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About Alexey Zvolinskiy

Alexey Zvolinskiy
Alexey is a test developer with solid experience in automation of web-applications using Java, TestNG and Selenium. He is so much into QA that even after work he provides training courses for junior QA engineers.

JUnit and Mockito cooperation

This time I want to make an overview of testing framework Mockito. Definitely this is one of the most popular tools for the testing of java code. I have already made the overview of the Mockito’s competitor – EasyMock. This post will be based on the sample application from the post about EasyMock. I mean classes which represent coffee machine functionality.

Preparation of testing with Mockito

As usually I will use Maven for the project setup. So to make Mockito available in the project, I need to add following dependency in the pom.xml file:


Notice that JUnit isn’t required for the normal functionality of Mockito, you can use in the same way TestNG instead of it. So you can use either JUnit or TestNG depending on your decision.

Let’s move further. As I mentioned earlier, all tests in this article will be written for the sample application from the post about EasyMock. You can read just “Application code” section from there. That will be enough to understand the subject of the testing.

Mockito & JUnit tests

I want to start this section with a couple of sentences about the Mockito framework. Definitely with the help of Mockito you can do everything you wish in the testing. You can create mocks, stubs, make verifications and all this with the help of clear API.
It’s time to see how unit tests with Mockito look like.

import static org.junit.Assert.*;
import static org.mockito.Mockito.*;

import org.junit.After;
import org.junit.Before;
import org.junit.Test;
import org.junit.runner.RunWith;
import org.mockito.Mock;
import org.mockito.runners.MockitoJUnitRunner;

import com.app.data.Portion;
import com.app.exceptions.NotEnoughException;
import com.app.mechanism.CoffeeMachine;
import com.app.mechanism.interfaces.ICoffeeMachine;
import com.app.mechanism.interfaces.IContainer;

public class CoffeeMachineTest {

	ICoffeeMachine coffeeMachine;

	IContainer coffeeContainer;
	IContainer waterContainer;

	public void setUp() {
		coffeeMachine = new CoffeeMachine(coffeeContainer, waterContainer);

	public void tearDown() {
		coffeeContainer = null;
		waterContainer = null;
		coffeeMachine = null;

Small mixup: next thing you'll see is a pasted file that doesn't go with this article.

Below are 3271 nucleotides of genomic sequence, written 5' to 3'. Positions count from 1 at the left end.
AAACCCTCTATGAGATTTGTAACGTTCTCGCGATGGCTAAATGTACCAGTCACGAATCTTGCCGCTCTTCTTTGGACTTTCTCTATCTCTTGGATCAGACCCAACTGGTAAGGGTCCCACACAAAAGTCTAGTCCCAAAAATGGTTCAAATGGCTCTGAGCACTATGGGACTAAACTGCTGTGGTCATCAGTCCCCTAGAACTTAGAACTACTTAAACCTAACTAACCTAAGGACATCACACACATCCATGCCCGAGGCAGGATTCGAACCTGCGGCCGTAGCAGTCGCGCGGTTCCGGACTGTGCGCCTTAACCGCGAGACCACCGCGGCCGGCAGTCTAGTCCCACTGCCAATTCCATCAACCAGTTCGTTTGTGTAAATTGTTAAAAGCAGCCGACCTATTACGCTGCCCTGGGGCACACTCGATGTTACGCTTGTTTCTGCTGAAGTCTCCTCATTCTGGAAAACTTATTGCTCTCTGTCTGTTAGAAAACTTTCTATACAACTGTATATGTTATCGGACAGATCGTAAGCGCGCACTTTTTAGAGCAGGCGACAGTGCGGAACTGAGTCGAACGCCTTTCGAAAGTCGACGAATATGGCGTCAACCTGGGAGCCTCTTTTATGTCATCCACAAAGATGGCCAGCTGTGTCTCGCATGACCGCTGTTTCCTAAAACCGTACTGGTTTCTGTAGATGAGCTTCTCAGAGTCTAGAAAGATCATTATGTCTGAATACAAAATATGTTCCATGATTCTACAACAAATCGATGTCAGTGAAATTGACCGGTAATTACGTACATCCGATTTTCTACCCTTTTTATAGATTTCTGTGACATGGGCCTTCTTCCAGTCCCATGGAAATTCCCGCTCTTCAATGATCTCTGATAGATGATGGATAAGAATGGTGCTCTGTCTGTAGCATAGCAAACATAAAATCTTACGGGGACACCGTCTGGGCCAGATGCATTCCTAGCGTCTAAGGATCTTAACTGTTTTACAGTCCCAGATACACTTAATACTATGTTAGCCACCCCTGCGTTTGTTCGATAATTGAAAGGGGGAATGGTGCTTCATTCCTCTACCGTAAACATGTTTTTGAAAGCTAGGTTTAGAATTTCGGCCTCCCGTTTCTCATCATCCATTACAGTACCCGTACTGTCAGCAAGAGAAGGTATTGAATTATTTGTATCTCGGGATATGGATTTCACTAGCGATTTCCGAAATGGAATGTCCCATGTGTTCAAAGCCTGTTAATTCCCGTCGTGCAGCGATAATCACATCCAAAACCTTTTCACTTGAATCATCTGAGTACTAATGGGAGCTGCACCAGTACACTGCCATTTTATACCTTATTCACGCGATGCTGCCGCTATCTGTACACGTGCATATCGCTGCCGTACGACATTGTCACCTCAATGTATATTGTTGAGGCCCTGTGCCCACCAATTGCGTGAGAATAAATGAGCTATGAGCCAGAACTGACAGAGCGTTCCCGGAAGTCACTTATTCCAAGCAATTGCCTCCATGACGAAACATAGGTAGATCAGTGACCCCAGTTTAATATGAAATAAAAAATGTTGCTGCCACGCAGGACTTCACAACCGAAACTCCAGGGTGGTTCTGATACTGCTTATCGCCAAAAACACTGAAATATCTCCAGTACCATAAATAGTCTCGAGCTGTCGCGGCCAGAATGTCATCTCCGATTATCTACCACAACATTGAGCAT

public void testMakeCoffe() throws NotEnoughException {



	public void testNotEnoughException() throws NotEnoughException {





I will explain in a few words, what’s going on in the test class. I’m testing the coffee machine and for this purpose I create mocks for the coffee container and water container. Further in the tests I will define some behavior for the mocks, and depending on this coffee machine will perform expected actions.

	IContainer coffeeContainer;
	IContainer waterContainer;

In the code above I declared two mocks. Creation of the mocks in this way requires @RunWith(MockitoJUnitRunner.class) annotation applied to the test class. As the alternative you can use MockitoAnnotations.initMocks(testClass); before any test will run, e.g. you can put this code snippet in the method annotated with @Before.


Defining mock’s behavior in the Mockito performs in a very convenient manner. You specify what should be returned after the particular method was called. Notice that I have made several static imports in the test class.


Mockito framework has conquered my heart. It’s very convenient, its API is clear, usage is laconic. Mockito contains a lot of methods which can be needed during the unit tests development. Of course one post is too small to describe all features of Mockito, so I recommend you to dig deeper using follow link to the official documentation.

Reference: JUnit and Mockito cooperation from our JCG partner Alexey Zvolinskiy at the Fruzenshtein’s notes blog.

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One comment

  1. Very useful article. A good introduction to Mockito, for a newcomer like me.

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